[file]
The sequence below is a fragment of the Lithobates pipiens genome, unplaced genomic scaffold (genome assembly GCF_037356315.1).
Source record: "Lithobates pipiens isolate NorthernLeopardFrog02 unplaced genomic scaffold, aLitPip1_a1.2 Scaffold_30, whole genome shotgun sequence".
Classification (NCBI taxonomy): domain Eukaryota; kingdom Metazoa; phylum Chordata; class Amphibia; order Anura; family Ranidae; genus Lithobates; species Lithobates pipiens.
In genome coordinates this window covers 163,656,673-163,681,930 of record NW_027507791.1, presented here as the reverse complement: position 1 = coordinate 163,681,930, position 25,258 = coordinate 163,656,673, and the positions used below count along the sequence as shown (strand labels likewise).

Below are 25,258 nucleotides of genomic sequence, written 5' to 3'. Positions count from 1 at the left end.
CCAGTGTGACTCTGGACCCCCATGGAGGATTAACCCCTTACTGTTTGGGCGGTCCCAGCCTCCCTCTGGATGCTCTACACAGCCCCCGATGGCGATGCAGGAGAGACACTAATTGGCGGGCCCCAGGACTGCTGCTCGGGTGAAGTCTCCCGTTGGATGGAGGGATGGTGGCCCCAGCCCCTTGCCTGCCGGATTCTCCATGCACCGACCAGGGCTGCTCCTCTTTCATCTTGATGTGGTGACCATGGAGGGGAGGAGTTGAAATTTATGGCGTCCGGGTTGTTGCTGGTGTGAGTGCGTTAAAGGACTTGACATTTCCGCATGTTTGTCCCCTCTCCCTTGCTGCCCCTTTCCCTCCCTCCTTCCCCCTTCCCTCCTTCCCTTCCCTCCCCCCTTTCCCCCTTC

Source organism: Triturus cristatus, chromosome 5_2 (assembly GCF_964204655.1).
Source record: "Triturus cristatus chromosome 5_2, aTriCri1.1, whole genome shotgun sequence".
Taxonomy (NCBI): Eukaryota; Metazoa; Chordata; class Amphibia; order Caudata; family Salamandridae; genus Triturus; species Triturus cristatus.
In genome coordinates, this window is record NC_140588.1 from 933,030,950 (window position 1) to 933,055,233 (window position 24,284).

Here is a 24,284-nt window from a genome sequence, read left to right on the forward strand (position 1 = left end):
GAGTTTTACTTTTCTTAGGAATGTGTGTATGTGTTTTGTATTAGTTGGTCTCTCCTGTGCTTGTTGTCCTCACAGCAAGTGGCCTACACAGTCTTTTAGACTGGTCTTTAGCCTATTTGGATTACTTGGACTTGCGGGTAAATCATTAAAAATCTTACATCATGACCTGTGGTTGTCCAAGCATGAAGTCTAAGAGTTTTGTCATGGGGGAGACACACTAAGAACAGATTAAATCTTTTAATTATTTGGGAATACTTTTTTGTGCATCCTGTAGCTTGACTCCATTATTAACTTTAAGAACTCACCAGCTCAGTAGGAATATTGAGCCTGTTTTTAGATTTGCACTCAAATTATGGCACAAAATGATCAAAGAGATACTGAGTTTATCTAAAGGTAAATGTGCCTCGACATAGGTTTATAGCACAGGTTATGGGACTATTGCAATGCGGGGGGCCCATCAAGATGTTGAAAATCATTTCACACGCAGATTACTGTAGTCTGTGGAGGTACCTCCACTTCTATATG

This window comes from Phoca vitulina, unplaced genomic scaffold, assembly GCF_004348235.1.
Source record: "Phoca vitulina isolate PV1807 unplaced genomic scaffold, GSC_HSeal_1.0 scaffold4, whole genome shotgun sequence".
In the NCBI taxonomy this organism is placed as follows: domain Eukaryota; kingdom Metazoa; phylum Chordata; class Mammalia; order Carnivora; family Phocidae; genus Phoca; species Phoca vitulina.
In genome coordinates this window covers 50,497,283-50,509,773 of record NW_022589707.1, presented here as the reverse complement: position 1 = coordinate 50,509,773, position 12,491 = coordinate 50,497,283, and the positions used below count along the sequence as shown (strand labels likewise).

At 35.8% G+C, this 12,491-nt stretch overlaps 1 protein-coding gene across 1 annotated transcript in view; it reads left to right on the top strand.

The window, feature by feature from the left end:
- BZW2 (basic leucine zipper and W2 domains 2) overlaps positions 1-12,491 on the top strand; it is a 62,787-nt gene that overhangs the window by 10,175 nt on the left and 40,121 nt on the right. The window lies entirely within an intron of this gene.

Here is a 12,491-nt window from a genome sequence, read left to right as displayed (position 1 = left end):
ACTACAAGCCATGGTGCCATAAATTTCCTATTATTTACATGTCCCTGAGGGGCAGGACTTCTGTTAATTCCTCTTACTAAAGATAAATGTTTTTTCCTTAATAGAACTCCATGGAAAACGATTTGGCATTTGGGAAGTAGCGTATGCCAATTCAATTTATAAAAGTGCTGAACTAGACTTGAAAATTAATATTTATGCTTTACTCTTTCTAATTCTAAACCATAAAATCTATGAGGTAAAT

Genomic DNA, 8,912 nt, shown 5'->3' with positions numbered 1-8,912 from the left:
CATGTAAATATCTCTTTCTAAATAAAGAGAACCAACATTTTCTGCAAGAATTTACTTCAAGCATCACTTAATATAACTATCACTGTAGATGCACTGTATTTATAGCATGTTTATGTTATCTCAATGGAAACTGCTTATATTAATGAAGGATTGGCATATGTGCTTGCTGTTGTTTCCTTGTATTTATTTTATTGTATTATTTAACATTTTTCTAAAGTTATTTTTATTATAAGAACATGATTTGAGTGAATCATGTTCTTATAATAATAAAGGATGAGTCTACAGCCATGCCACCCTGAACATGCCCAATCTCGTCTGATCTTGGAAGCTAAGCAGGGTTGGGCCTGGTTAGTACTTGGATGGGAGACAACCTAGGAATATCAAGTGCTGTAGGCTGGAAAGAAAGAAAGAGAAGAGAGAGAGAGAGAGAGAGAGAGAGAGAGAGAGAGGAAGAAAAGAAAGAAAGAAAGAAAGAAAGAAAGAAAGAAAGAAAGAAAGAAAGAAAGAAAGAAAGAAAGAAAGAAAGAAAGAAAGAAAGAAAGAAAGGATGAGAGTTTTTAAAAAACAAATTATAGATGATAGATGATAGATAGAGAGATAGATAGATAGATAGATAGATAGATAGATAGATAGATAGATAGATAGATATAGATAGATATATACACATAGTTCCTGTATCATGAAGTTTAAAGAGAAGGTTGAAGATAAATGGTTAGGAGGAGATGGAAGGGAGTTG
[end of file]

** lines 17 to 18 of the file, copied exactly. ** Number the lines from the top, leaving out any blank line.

At 35.8% G+C, this 12,491-nt stretch overlaps 1 protein-coding gene across 1 annotated transcript in view; it reads left to right on the top strand.

The window, feature by feature from the left end: